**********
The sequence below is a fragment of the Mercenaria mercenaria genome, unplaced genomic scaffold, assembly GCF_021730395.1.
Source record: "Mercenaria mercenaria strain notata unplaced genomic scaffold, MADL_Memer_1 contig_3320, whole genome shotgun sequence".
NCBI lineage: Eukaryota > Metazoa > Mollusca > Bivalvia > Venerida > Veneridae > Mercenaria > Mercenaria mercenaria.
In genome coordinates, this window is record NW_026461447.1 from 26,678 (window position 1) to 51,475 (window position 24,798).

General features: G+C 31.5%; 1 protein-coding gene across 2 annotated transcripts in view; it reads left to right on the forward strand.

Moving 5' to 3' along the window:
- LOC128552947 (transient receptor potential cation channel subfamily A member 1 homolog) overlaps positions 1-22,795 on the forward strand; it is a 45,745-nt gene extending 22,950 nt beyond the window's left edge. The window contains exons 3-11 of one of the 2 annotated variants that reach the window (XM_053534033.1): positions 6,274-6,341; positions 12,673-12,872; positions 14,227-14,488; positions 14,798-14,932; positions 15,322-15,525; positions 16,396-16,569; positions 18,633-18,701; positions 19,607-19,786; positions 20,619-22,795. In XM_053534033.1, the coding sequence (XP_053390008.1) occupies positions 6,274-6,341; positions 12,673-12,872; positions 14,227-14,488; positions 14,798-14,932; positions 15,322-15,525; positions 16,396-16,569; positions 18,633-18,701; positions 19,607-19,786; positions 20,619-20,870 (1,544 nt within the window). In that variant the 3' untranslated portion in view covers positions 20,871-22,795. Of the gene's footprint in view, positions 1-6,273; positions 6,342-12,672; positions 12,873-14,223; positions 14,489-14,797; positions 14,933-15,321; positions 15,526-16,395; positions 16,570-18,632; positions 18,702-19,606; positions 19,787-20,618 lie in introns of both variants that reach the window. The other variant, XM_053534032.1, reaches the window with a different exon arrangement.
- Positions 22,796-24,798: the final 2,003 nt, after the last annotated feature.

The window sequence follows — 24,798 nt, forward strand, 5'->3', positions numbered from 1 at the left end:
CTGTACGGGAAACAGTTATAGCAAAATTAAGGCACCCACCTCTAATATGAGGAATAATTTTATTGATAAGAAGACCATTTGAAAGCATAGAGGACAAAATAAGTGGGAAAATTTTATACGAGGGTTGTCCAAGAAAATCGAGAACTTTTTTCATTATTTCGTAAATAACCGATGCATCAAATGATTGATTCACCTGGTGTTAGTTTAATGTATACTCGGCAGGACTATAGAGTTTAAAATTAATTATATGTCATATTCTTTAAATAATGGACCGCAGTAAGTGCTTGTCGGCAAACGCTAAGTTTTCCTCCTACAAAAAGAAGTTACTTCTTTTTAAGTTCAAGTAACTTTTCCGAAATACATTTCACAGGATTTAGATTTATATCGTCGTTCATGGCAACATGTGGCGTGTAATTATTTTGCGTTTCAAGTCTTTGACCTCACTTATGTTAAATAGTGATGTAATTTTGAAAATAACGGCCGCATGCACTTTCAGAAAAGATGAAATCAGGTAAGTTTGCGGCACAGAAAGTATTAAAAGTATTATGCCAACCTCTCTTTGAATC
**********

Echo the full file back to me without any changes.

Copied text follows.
The sequence below is a fragment of the Mercenaria mercenaria genome, unplaced genomic scaffold, assembly GCF_021730395.1.
Source record: "Mercenaria mercenaria strain notata unplaced genomic scaffold, MADL_Memer_1 contig_3320, whole genome shotgun sequence".
NCBI lineage: Eukaryota > Metazoa > Mollusca > Bivalvia > Venerida > Veneridae > Mercenaria > Mercenaria mercenaria.
In genome coordinates, this window is record NW_026461447.1 from 26,678 (window position 1) to 51,475 (window position 24,798).

General features: G+C 31.5%; 1 protein-coding gene across 2 annotated transcripts in view; it reads left to right on the forward strand.

Moving 5' to 3' along the window:
- LOC128552947 (transient receptor potential cation channel subfamily A member 1 homolog) overlaps positions 1-22,795 on the forward strand; it is a 45,745-nt gene extending 22,950 nt beyond the window's left edge. The window contains exons 3-11 of one of the 2 annotated variants that reach the window (XM_053534033.1): positions 6,274-6,341; positions 12,673-12,872; positions 14,227-14,488; positions 14,798-14,932; positions 15,322-15,525; positions 16,396-16,569; positions 18,633-18,701; positions 19,607-19,786; positions 20,619-22,795. In XM_053534033.1, the coding sequence (XP_053390008.1) occupies positions 6,274-6,341; positions 12,673-12,872; positions 14,227-14,488; positions 14,798-14,932; positions 15,322-15,525; positions 16,396-16,569; positions 18,633-18,701; positions 19,607-19,786; positions 20,619-20,870 (1,544 nt within the window). In that variant the 3' untranslated portion in view covers positions 20,871-22,795. Of the gene's footprint in view, positions 1-6,273; positions 6,342-12,672; positions 12,873-14,223; positions 14,489-14,797; positions 14,933-15,321; positions 15,526-16,395; positions 16,570-18,632; positions 18,702-19,606; positions 19,787-20,618 lie in introns of both variants that reach the window. The other variant, XM_053534032.1, reaches the window with a different exon arrangement.
- Positions 22,796-24,798: the final 2,003 nt, after the last annotated feature.

The window sequence follows — 24,798 nt, forward strand, 5'->3', positions numbered from 1 at the left end:
CTGTACGGGAAACAGTTATAGCAAAATTAAGGCACCCACCTCTAATATGAGGAATAATTTTATTGATAAGAAGACCATTTGAAAGCATAGAGGACAAAATAAGTGGGAAAATTTTATACGAGGGTTGTCCAAGAAAATCGAGAACTTTTTTCATTATTTCGTAAATAACCGATGCATCAAATGATTGATTCACCTGGTGTTAGTTTAATGTATACTCGGCAGGACTATAGAGTTTAAAATTAATTATATGTCATATTCTTTAAATAATGGACCGCAGTAAGTGCTTGTCGGCAAACGCTAAGTTTTCCTCCTACAAAAAGAAGTTACTTCTTTTTAAGTTCAAGTAACTTTTCCGAAATACATTTCACAGGATTTAGATTTATATCGTCGTTCATGGCAACATGTGGCGTGTAATTATTTTGCGTTTCAAGTCTTTGACCTCACTTATGTTAAATAGTGATGTAATTTTGAAAATAACGGCCGCATGCACTTTCAGAAAAGATGAAATCAGGTAAGTTTGCGGCACAGAAAGTATTAAAAGTATTATGCCAACCTCTCTTTGAATC